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About no rehearsal
This week Pavoh features no rehearsal as Artist of the Week. They are a blues rock/pop band from Houston, Texas composed of three 19 year-old guys, Matt Cobb (Lead Vocals/Guitar), David Shorey (Drums), and Christian Mireles (Backup Vocals/Bass) - with the peculiar name, no rehearsal. Whether they actually rehearse or not is a question for another time, but something that’s not in question is their ability to blend the elements of blues rock’s blistering guitar solos with the subtle grooves of an indie rock rhythm section packaged into your favorite songwriting and melodic elements of pop music.
Interestingly, no rehearsal’s focus as a band is to break the pre-conceived notion that “young people” can't keep up or have music of both technical and emotional value. Drawing influences from the seamless guitar heavy pop sensibilities of John Mayer, the melodic intricacies and atmospheric tones of The Neighbourhood, the raw, gritty blues packaged for mainstream media shown in The Black Keys, and the band dynamic and ability to just make solid pop music seen in The 1975. As these are just a few of our influences, they are no rehearsal, and have given us the appreciation of both classic and modern music. Although music has been divided into genres since the beginning of the industry, to classify no rehearsal into one specific genre could be blues/rock, but it could also be alternative, or indie, or pop, and by saying that they hope to convey to you that no rehearsal is a versatile, genre crossing outfit, that is more than worth your listen!
What should we know about you? What's your story?
Our formation as a band began in 2009 when Matt's 5th grade teacher (he was in 6th grade at the time) asked him to perform with him and some of his other previous classmates at the elementary school talent show. We never rehearsed in person and thus coined the term as a joke, no rehearsal. The name just stuck and as Matt progressed and began to really get serious with guitar and forming a band, he kept the name no rehearsal. Flash forward to 2013, no rehearsal was asked by Berklee College of Music to open up for their day party at SXSW. Around Halloween of 2013, David Shorey began playing drums for no rehearsal and in January of 2014, no rehearsal was entered into the 2014 International Blues Challenge under the youth category representing the Houston Blues Society. During the summer of 2014, Christian Mireles joined the band to play bass.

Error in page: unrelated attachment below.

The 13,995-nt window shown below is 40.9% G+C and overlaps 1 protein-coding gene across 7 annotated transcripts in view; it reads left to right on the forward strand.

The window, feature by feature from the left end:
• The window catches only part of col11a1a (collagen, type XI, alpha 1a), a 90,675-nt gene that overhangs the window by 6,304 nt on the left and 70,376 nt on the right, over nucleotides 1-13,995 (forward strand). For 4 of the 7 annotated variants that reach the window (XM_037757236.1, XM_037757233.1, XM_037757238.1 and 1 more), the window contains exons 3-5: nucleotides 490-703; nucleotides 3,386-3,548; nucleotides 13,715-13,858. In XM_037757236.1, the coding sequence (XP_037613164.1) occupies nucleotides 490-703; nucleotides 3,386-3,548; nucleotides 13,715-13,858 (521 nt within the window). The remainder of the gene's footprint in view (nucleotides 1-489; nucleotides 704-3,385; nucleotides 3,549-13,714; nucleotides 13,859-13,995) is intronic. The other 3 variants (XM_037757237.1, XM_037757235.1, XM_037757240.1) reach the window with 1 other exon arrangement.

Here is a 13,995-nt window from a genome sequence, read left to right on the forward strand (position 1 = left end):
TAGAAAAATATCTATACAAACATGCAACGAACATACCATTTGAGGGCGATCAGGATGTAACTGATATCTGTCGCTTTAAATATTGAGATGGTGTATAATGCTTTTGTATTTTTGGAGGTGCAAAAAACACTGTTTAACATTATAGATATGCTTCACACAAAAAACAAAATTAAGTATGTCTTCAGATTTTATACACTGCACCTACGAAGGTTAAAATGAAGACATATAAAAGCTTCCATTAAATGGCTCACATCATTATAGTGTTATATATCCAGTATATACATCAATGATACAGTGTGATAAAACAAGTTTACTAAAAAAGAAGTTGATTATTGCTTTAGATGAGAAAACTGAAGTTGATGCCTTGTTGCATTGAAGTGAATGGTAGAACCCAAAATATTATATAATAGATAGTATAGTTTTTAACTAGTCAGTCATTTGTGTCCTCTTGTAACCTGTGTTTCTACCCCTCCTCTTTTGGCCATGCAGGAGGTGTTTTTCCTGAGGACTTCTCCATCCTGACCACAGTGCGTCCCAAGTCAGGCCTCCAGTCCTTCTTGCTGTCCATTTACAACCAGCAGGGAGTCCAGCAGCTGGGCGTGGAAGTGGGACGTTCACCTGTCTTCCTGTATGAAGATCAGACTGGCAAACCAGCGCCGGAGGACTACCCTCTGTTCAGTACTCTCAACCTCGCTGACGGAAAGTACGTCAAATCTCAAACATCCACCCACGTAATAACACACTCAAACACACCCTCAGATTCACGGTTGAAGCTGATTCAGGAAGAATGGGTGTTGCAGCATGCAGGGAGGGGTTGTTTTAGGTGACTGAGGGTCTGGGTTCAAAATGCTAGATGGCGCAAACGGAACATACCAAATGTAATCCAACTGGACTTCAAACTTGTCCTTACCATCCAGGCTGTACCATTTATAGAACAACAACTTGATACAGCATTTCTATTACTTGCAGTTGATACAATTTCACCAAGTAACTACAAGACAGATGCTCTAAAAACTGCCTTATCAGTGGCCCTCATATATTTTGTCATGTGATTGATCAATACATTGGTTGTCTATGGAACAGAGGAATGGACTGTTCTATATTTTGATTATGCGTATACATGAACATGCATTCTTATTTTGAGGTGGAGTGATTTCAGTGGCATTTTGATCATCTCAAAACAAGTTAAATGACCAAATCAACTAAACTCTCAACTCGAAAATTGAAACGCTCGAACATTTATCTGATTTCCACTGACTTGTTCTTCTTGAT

We headed into Sugarhill Studios (Houston, TX) in May 2015 to begin recording our debut EP "Late In The Midnight Hour" with Cody Franz. On June 10, 2015 we released our pre album single "Before The Midnight Hour" which contained 2 singles from the full EP, "Winter/A Winter's Passed" and "He Loves You (When She's Not Around). This year Matt attended Berklee College of Music , Christian attended Bunker Hill Community College in Boston, and David did basics at Lone Star back home in Atascocita. The story is only beginning but we just released our debut, studio recorded EP, Late in the Midnight Hour, October 3, 2015 via Soundcloud and Bandcamp, as well as all major digital music retailers and streaming services (Throught CDBaby).
Featured video: A.M.
A.M. Is the third track on our debut EP “Late in the Midnight Hour”. Late in the Midnight Hour is a blend of all of our varying influences and experiences into one album. As our first EP, it's raw, it's honest, and it's a straightforward representation of us, relying solely on the interaction between guitar, bass, drums, piano, and vocals. The EP can be described as chronological story beginning by detailing the early stages of love and naivety of youth, progressing into realization of emotions felt in a toxic relationship, coping with lost love, and protecting others. Detailing the raw emotion and angst that everyone feels at some point in their lives, we hope to meld our experiences communally.
What do you think is the difference between good music and great music?
Good music to me is music that is enjoyable and like the description says, is considered “good” by the listener. The difference is that great music can stand the test of time, and that is where good music becomes only good music. If the song or compilation is listenable a couple of years to even decades later, that is truly great music, the music that is the time stamp of an era even after its prime era.
What do you think are the biggest challenges of being a young musician?
I feel this question so deeply, and my answer is that people seem to think that you have to have life experience to be able to play and write like you have life experience. It’s the same thing as being in love, there is no age to love. If you feel it at age 10 then I believe you feel it at age 10. If it takes you until you are 40, then so be it. In general people don’t take young musicians seriously, especially in the blues world. If I can keep up like the rest of them, then what does my age matter?
Tell us your story - and we might just feature you!